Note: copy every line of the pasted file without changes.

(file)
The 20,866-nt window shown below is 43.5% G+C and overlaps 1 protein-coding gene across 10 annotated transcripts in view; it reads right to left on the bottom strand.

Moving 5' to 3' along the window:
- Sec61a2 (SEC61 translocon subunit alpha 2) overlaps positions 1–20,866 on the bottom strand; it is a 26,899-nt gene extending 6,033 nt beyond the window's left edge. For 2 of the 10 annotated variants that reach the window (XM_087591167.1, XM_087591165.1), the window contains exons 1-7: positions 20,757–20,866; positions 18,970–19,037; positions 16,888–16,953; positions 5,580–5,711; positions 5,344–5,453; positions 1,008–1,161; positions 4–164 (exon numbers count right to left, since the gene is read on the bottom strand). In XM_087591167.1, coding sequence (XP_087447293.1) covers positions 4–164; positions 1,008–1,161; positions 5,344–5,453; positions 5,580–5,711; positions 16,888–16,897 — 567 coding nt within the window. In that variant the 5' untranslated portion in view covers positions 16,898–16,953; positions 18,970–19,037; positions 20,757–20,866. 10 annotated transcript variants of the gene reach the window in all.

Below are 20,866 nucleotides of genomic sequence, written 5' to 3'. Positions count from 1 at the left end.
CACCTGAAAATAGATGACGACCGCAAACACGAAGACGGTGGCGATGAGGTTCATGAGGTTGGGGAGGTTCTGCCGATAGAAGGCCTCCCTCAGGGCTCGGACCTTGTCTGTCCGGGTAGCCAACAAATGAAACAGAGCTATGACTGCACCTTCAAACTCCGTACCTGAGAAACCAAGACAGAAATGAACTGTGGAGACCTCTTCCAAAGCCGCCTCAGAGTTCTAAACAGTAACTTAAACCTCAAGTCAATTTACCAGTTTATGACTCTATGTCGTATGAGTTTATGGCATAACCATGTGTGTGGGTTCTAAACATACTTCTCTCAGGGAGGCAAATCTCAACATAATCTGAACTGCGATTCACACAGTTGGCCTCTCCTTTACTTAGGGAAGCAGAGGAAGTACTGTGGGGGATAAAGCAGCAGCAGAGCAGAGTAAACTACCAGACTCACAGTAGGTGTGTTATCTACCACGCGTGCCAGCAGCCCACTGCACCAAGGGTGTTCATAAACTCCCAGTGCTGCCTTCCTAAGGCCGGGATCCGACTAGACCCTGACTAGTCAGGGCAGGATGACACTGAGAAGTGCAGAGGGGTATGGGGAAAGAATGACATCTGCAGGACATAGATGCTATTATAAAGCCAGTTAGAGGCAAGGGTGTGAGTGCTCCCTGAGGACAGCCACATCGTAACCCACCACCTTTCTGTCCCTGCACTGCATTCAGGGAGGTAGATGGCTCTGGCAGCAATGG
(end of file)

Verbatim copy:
The 20,866-nt window shown below is 43.5% G+C and overlaps 1 protein-coding gene across 10 annotated transcripts in view; it reads right to left on the bottom strand.

Moving 5' to 3' along the window:
- Sec61a2 (SEC61 translocon subunit alpha 2) overlaps positions 1–20,866 on the bottom strand; it is a 26,899-nt gene extending 6,033 nt beyond the window's left edge. For 2 of the 10 annotated variants that reach the window (XM_087591167.1, XM_087591165.1), the window contains exons 1-7: positions 20,757–20,866; positions 18,970–19,037; positions 16,888–16,953; positions 5,580–5,711; positions 5,344–5,453; positions 1,008–1,161; positions 4–164 (exon numbers count right to left, since the gene is read on the bottom strand). In XM_087591167.1, coding sequence (XP_087447293.1) covers positions 4–164; positions 1,008–1,161; positions 5,344–5,453; positions 5,580–5,711; positions 16,888–16,897 — 567 coding nt within the window. In that variant the 5' untranslated portion in view covers positions 16,898–16,953; positions 18,970–19,037; positions 20,757–20,866. 10 annotated transcript variants of the gene reach the window in all.

Below are 20,866 nucleotides of genomic sequence, written 5' to 3'. Positions count from 1 at the left end.
CACCTGAAAATAGATGACGACCGCAAACACGAAGACGGTGGCGATGAGGTTCATGAGGTTGGGGAGGTTCTGCCGATAGAAGGCCTCCCTCAGGGCTCGGACCTTGTCTGTCCGGGTAGCCAACAAATGAAACAGAGCTATGACTGCACCTTCAAACTCCGTACCTGAGAAACCAAGACAGAAATGAACTGTGGAGACCTCTTCCAAAGCCGCCTCAGAGTTCTAAACAGTAACTTAAACCTCAAGTCAATTTACCAGTTTATGACTCTATGTCGTATGAGTTTATGGCATAACCATGTGTGTGGGTTCTAAACATACTTCTCTCAGGGAGGCAAATCTCAACATAATCTGAACTGCGATTCACACAGTTGGCCTCTCCTTTACTTAGGGAAGCAGAGGAAGTACTGTGGGGGATAAAGCAGCAGCAGAGCAGAGTAAACTACCAGACTCACAGTAGGTGTGTTATCTACCACGCGTGCCAGCAGCCCACTGCACCAAGGGTGTTCATAAACTCCCAGTGCTGCCTTCCTAAGGCCGGGATCCGACTAGACCCTGACTAGTCAGGGCAGGATGACACTGAGAAGTGCAGAGGGGTATGGGGAAAGAATGACATCTGCAGGACATAGATGCTATTATAAAGCCAGTTAGAGGCAAGGGTGTGAGTGCTCCCTGAGGACAGCCACATCGTAACCCACCACCTTTCTGTCCCTGCACTGCATTCAGGGAGGTAGATGGCTCTGGCAGCAATGG